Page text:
19 And as for my flock, they eat that which ye have trodden with your feet; and they drink that which ye have fouled with your feet.
20 | Therefore thus saith the Lord God unto them; Behold, I even I, will judge between the fat cattle and between the lean cattle.
21 Because ye have thrust with side and with shoulder, and pushed all the diseased with your horns, till ye have scattered them abroad;
22 Therefore will I save my flock, and they shall no more be a prey; and I will judge between cattle and cattle.
23 And I will set up one shepherd over them, and he shall feed them, even my servant David; he shall feed them, and he shall be their shepherd
24 And I the Lord will be their God, and my servant David a prince among them; I the Lord have spoken it.
25 And I will make with them a covenant of peace, and will cause the evil beasts to cease out of the land: and they shall dwell safely in the wilderness, and sleep in the woods.
26 And I will make them and the places round about my hill a blessing; and I will cause the shower to come down in his season; there shall be showers of blessing.
27 And the tree of the field shall yield her fruit, and the earth shall yield her increase, and they shall be safe in their land, and shall know that I am the LORD, when I have broken the bands of their yoke, and delivered them out of the hand of those that served themselves of them.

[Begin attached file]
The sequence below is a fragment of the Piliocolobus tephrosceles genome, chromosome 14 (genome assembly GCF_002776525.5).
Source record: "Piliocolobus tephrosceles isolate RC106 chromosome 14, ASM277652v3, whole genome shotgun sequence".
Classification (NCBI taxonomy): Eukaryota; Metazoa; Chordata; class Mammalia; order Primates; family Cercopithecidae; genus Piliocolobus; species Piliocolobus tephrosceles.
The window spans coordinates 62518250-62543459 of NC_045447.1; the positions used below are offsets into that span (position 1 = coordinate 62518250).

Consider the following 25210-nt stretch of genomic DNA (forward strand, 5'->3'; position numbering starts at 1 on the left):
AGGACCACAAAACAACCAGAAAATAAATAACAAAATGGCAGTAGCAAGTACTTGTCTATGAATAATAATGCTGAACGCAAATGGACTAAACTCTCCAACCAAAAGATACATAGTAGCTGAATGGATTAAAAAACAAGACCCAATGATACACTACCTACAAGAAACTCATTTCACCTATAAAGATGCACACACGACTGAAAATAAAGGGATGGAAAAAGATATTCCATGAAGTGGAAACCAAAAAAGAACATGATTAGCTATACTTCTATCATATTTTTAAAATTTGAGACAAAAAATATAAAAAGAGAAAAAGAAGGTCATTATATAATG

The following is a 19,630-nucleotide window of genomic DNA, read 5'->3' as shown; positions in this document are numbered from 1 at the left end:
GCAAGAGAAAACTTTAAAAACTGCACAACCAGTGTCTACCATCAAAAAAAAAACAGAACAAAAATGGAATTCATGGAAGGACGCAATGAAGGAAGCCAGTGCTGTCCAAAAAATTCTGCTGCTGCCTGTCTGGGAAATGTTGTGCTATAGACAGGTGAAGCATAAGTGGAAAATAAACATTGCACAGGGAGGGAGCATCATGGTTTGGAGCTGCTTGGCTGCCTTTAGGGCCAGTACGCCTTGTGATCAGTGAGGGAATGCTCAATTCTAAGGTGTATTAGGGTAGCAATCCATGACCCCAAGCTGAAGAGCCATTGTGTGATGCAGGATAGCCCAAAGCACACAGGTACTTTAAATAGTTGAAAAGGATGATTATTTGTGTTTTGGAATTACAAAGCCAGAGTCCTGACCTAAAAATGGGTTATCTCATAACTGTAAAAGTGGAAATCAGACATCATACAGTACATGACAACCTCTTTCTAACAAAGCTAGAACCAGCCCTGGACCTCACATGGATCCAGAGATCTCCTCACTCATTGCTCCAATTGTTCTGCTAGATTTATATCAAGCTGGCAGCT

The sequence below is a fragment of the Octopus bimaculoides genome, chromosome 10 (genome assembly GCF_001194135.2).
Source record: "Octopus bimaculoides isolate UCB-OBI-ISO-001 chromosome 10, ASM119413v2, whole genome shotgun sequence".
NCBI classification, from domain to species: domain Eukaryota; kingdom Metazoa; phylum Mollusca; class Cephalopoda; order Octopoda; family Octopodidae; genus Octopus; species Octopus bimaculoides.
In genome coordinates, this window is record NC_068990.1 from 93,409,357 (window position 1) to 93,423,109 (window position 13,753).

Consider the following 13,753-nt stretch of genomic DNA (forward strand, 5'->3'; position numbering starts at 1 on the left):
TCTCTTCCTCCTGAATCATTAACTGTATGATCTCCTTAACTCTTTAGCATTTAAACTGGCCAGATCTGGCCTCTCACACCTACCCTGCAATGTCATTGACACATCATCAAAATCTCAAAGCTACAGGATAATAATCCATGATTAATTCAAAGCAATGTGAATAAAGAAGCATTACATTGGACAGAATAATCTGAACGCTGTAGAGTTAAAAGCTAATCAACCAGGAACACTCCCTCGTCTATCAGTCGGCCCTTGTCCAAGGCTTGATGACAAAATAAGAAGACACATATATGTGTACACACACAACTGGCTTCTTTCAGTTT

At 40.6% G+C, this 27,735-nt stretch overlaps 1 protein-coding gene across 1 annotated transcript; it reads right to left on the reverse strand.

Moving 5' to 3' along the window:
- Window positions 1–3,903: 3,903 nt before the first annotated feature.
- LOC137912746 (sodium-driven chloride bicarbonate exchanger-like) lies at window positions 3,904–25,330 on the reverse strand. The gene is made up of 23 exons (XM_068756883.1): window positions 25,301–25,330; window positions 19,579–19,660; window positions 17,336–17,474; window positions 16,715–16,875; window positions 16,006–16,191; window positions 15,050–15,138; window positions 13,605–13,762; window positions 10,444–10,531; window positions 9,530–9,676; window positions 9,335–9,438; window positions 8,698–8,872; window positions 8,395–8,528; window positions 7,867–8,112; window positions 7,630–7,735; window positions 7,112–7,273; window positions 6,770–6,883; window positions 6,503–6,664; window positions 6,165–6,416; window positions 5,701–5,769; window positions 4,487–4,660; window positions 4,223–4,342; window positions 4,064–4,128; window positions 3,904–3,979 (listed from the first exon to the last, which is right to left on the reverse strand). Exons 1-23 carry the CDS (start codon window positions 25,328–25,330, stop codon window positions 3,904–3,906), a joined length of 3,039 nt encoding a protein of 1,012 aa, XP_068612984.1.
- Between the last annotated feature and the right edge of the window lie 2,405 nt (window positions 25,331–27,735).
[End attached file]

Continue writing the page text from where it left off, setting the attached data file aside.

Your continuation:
28 And they shall no more be a prey to the heathen, neither shall the beasts of the land devour them; but they shall dwell safely, and none shall make them afraid.
29 And I will raise up for them a plant of renown, and they shall be no more consumed with hunger in the land, neither bear the shame of the heathen any more.
30 Thus shall they know that I the LORD their God am with them,
Jerusalem's Downfall Bewailed
“Then shall they know that I am the Lord, when I have laid the land most desolate because of all their abominations which they have committed.”—Ezekiel, 33, 29. Y THE thirty-third chapter of Ezekiel we are told
how the news of Jerusalem's destruction reached the
Hebrews in Babylonia. "And it came to pass in the twelfth year of our captivity, in the tenth month, in the fifth day of the month, that one that had escaped out of Jerusalem came unto me, saying, The city is smitten.”
Great was the lamentation of the unhappy Hebrews, not only for the fall of Jerusalem itself, but because their own hope of being restored to their ancient home was thus obliterated. The change which the event made in Ezekiel's personal fortunes was very notable. Before, he had been contradicted and derided; other prophets had accused him of falsity. Now the event had vindicated his mission and put his enemies to shame. At once he became a leading figure among his people. Moreover, he had no more of those grim types through which he had been compelled to live. As a last lesson, God had afflicted him with dumbness, a silence from which he was relieved only when the news of Jerusalem's downfall was about to be received.
Ezekiel's only comment on the changed attitude of his people is to repeat what God has said to him, “And lo, thou art unto them as a very lovely song of one that hath a pleasant voice, and can play well on an instrument:
they hear thy words, but they do them not.”